Skin care company sets up shop

Written by Katy Nesbitt, The Observer November 14, 2012 02:42 pm

Jody Berry of Wild Carrot Herbals brought her family and her business to Wallowa County from the Willamette  Valley this summer.  The transplanted skin care  company has hired two people to help mix, bottle and ship more than 100  products. KATY NESBITT - The Observer
Jody Berry of Wild Carrot Herbals brought her family and her business to Wallowa County from the Willamette Valley this summer. The transplanted skin care company has hired two people to help mix, bottle and ship more than 100 products. KATY NESBITT - The Observer

Wild Carrot Herbals moves its operation from  Western Oregon to Enterprise 

Booming cannons sent Wild Carrot Herbals running for the hills from a farm in the lush, green Willamette Valley. 

Far from the thunder of propane cannons used by grass seed farmers to scare off geese, Jody, Michael and Ginger Berry are happily mixing natural skin care concoctions in the basement of the Wallowa Resources Stewardship Center in Enterprise.

Jody Berry said at their farm west of Salem they made their lotions, balms, and salves in a yurt next to their ancient farmhouse. She thought she’d miss being closer to the elements working in a building, but she doesn’t miss the cannons. Light streams into their new work space and their five year-old is in Kindergarten just a few blocks away. Berry said they are liking their new digs.

The Berrys and their two employees work in ample space downstairs from offices that support the county’s farmers and ranchers — a well-lit basement with a kitchen, storage space for more than 100 products, and a shipping room where each item is lovingly tucked into a smart looking, brown, cardboard container with matching packing material.

Wild Carrot’s kitchen has a six-burner stove and a row of brightly-colored, standard-sized KitchenAid mixers — simple processes for luxurious skin care.

“It was tenuous moving into an industrial space from the yurt where I could infuse the sound of the wind and the birds into the products, but I’m finding we can still infuse that. Everything is still handmade and that comes from a lot of intention,” said Berry.

The new work space is only temporary. When the residents of the Wallowa Valley Care Center moves to the residential care facility next to Wallowa Memorial Hospital, Wild Carrot will move upstairs into the commercial kitchen — an ideal space for mixing lavender and rose essential oils into lip balm and hand lotion.

Besides the draw of the county’s wild beauty, a practical aspect of moving to Enterprise from Rickreall was that the shipping prices are exactly the same, said Berry.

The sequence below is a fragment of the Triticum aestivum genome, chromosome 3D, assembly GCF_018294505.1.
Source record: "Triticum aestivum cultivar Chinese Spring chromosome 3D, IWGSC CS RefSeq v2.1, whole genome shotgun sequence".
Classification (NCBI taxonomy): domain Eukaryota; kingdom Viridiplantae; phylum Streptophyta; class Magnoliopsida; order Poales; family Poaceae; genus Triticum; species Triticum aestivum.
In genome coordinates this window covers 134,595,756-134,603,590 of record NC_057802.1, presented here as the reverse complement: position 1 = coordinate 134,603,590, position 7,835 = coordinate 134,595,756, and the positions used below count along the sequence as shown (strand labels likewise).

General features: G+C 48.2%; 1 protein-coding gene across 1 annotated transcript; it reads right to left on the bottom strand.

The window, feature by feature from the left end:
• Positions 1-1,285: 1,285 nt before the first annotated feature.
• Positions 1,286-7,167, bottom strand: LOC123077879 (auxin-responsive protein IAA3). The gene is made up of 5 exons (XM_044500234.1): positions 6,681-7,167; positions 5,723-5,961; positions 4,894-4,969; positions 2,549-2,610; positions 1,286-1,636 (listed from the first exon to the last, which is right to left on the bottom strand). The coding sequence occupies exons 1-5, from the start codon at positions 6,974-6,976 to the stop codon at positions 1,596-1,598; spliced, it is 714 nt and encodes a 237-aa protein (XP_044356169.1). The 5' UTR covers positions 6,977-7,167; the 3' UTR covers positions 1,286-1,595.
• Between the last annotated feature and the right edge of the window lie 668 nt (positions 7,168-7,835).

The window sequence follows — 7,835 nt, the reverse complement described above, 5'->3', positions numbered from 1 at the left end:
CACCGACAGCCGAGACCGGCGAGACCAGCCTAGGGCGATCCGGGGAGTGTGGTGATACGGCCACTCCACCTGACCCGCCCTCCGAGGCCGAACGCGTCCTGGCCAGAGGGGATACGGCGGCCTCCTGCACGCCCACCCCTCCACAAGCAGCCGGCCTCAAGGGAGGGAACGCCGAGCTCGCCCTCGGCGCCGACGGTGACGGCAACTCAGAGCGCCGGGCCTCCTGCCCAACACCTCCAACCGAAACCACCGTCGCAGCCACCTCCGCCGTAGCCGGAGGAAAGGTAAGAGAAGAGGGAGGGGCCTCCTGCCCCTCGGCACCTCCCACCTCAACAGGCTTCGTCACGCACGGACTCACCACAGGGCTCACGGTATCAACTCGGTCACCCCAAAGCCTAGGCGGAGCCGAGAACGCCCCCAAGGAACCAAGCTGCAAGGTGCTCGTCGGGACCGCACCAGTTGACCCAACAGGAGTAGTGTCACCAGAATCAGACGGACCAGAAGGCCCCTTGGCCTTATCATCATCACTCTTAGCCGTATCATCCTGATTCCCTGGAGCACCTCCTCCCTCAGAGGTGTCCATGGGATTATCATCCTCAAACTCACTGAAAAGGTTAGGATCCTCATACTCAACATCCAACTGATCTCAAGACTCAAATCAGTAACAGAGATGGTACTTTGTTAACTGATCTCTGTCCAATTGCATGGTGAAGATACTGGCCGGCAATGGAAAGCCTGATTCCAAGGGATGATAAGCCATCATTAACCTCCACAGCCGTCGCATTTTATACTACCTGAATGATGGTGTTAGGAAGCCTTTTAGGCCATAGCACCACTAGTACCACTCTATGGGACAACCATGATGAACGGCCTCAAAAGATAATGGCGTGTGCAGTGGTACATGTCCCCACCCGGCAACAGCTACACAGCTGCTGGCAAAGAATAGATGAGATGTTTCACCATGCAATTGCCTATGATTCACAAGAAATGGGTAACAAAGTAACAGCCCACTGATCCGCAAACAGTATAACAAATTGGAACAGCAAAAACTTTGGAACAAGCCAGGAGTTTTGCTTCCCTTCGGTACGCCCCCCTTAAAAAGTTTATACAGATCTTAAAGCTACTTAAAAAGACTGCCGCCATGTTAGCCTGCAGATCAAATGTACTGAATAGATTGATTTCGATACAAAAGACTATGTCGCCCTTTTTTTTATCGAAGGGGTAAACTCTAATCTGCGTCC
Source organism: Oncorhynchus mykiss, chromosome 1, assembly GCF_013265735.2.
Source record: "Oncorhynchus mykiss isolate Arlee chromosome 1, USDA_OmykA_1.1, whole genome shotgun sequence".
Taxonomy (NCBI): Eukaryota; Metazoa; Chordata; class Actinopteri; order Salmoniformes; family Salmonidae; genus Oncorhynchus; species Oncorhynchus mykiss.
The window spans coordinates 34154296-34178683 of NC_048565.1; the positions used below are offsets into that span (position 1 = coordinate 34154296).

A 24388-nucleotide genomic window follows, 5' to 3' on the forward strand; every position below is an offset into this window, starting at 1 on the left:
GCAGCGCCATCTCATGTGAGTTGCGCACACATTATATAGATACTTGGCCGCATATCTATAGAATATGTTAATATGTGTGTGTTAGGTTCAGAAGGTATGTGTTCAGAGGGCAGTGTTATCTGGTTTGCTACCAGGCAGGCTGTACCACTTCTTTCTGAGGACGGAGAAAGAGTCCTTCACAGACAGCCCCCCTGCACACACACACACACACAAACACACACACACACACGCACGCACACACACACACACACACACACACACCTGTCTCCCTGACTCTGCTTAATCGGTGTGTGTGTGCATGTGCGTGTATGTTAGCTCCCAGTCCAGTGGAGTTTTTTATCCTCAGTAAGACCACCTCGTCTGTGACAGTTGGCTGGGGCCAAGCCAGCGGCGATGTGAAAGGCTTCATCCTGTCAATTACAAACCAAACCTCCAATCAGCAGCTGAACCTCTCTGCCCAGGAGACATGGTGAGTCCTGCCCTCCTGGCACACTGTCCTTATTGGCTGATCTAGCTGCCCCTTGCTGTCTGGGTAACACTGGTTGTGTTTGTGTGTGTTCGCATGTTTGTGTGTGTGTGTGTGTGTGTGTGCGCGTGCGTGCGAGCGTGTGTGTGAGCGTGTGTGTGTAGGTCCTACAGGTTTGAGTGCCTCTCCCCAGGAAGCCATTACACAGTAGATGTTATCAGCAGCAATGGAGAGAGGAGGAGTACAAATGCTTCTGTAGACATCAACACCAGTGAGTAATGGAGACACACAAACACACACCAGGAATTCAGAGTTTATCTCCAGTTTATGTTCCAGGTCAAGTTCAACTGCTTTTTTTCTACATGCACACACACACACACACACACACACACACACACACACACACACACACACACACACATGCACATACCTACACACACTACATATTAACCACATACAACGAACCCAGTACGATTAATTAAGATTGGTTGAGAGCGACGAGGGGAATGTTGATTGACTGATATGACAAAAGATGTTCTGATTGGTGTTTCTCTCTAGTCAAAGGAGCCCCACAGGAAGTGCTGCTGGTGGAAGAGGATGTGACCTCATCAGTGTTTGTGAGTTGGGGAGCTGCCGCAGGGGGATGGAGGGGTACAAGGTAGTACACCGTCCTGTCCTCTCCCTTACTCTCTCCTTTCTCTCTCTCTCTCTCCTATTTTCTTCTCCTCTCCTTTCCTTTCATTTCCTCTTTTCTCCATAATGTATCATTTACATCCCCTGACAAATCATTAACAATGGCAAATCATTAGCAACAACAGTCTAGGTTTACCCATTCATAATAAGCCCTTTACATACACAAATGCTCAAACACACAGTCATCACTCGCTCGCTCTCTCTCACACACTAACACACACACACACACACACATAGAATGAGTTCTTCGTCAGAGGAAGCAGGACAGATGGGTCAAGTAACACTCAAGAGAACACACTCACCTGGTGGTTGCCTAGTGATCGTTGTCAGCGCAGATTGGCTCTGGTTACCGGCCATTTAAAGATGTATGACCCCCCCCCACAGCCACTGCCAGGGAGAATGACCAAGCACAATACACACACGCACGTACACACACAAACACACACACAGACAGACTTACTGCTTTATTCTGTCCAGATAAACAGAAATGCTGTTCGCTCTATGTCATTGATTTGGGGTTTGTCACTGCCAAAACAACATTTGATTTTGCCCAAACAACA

After graduating from Evergreen State College in Olympia in the 1990s, Berry said she lived on an organic farm in Onalaska with no electricity or running water. Yet she wasn’t without luxuries. Next to the yurt in which she lived there was a sauna, a creek and what she called a primitive hot tub.

“It was awesome and simple,” said Berry.

With few distractions, Berry said she read books on making skin care products and fell in love.

After the Utopian world of organic farming, Berry said she and her husband took what she called “corporate” jobs in Seattle. She sold copiers and cried on her way to work every day — but the years of conventional, city work eventually afforded them a place to grow herbs and flowers and start their own farm and skin care business.

The corporate world taught Berry skills she uses in her own business — how to make labels, work with computers, and talk to the public. These, mixed with growing crops and working with her hands makes a nice balance.

“I get to be creative and I don’t want to work for anyone else,” said Berry.

When the Berrys could take no more of the cannons, they made a list and explored Oregon for their next home. Jody had worked as a river guide 25 years ago on the Grande Ronde so Wallowa County was on a list that included the desert of Southeast Oregon and the hills of the southwestern part of the state.

They settled on Enterprise and set up shop in the late summer. Walking distance from the office to home, they have room to grow herbs and flowers outside of their house, in their neighbors yard, and are looking for another plot.

What they don’t grow themselves, like honey and beeswax, Berry said they access from producers around Oregon with whom they have developed relationships over the years. 

“We like to support people we know,” said Berry.

More exotic products, like argan nut from Morocco, is bought from Barber women through a certified organic/fair product source.

“It’s a really fun business and it’s really sweet to move to a place that’s been in my heart for a long time and where we can make a difference.”